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Harvey Siegel [148]Harvey Joseph Siegel [1]
  1. Educating Reason: Rationality, Critical Thinking, and Education.Harvey Siegel - 1990 - Routledge.
    Beginning with a discussion of the Informal Logic Movement and the renewed interest in critical thinking in education, this book critically assesses the work of Robert Ennis, Richard Paul and John McPeck.
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  2.  88
    Rationality redeemed?: further dialogues on an educational ideal.Harvey Siegel - 1997 - London: Routedge.
    In Educating Reason, Harvey Siegel presented the case regarding rationality and critical thinking as fundamental education ideals. In Rationality Redeemed? , a collection of essays written since that time, he develops this view, responds to major criticisms raised against it, and engages those critics in dialogue. In developing his ideas and responding to critics, Siegel addresses main currents in contemporary thought, including feminism, postmodernism and multiculturalism.
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  3.  7
    Relativism Refuted: A Critique of Contemporary Epistemological Relativism.Harvey Siegel - 1987 - Springer Verlag.
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  4.  45
    Education's Epistemology: Rationality, Diversity, and Critical Thinking.Harvey Siegel - 2017 - New York, NY: Oup Usa.
    Education's Epistemology extends and defends Siegel's "reasons conception" of critical thinking, developing it in both philosophical and educational directions. Of particular note is its emphasis on epistemic quality and epistemic rationality and its concerted defense of "universal" educational and philosophical ideals in the face of multicultural, postmodern, and other challenges.
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  5. Educating for Intellectual Virtue: a critique from action guidance.Ben Kotzee, J. Adam Carter & Harvey Siegel - 2019 - Episteme:1-23.
    Virtue epistemology is among the dominant influences in mainstream epistemology today. An important commitment of one strand of virtue epistemology – responsibilist virtue epistemology (e.g., Montmarquet 1993; Zagzebski 1996; Battaly 2006; Baehr 2011) – is that it must provide regulative normative guidance for good thinking. Recently, a number of virtue epistemologists (most notably Baehr, 2013) have held that virtue epistemology not only can provide regulative normative guidance, but moreover that we should reconceive the primary epistemic aim of all education as (...)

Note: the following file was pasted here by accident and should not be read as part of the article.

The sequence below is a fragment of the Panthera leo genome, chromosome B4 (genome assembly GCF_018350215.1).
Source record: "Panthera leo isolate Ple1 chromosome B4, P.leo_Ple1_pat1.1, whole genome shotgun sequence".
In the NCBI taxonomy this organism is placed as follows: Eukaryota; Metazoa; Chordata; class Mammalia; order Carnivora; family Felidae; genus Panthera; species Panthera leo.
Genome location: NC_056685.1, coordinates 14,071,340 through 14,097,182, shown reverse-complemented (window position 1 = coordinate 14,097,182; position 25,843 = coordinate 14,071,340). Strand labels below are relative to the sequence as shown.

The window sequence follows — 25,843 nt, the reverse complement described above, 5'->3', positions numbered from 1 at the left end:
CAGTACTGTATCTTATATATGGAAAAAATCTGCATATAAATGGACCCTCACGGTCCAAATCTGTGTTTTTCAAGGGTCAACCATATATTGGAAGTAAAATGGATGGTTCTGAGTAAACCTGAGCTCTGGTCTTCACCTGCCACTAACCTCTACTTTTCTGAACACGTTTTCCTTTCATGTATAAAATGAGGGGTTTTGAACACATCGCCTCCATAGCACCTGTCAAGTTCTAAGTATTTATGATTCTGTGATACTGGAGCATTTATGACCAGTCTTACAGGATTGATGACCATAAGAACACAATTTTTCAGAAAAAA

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  6. Epistemic Normativity, Argumentation, and Fallacies.Harvey Siegel & John Biro - 1997 - Argumentation 11 (3):277-292.
    In Biro and Siegel we argued that a theory of argumentation mustfully engage the normativity of judgments about arguments, and we developedsuch a theory. In this paper we further develop and defend our theory.
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  7. Justification, discovery and the naturalizing of epistemology.Harvey Siegel - 1980 - Philosophy of Science 47 (2):297-321.
    Reichenbach's well-known distinction between the context of discovery and the context of justification has recently come under attack from several quarters. In this paper I attempt to reconsider the distinction and evaluate various recent criticisms of it. These criticisms fall into two main groups: those which directly challenge Reichenbach's distinction; and those which (I argue) indirectly but no less seriously challenge that distinction by rejecting the related distinction between psychology and epistemology, and defending the "naturalizing" of epistemology. I argue that (...)
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  8. Critical Thinking.Sharon Bailin & Harvey Siegel - 2002 - In Nigel Blake, Paul Smeyers, Richard D. Smith & Paul Standish (eds.), The Blackwell Guide to the Philosophy of Education. Malden, MA: Wiley-Blackwell. pp. 181–193.
    This chapter contains sections titled: The Nature of Critical Thinking Critical Thinking: Skills/Abilities and Dispositions Critical Thinking and the Problem of Generalizability The Relationship Between Critical Thinking and Creative Thinking “Critical Thinking” and Other Terms Referring to Thinking Critical Thinking and Education Critiques of Critical Thinking Conclusion.
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  9. In Defense of the Objective Epistemic Approach to Argumentation.John Biro & Harvey Siegel - 2006 - Informal Logic 26 (1):91-101.
    In this paper we defend a particular version of the epistemic approach to argumentation. We advance some general considerations in favor of the approach and then examine the ways in which different versions of it play out with respect to the theory of fallacies, which we see as central to an understanding of argumentation. Epistemic theories divide into objective and subjective versions. We argue in favor of the objective version, showing that it provides a better account than its subjectivist rival (...)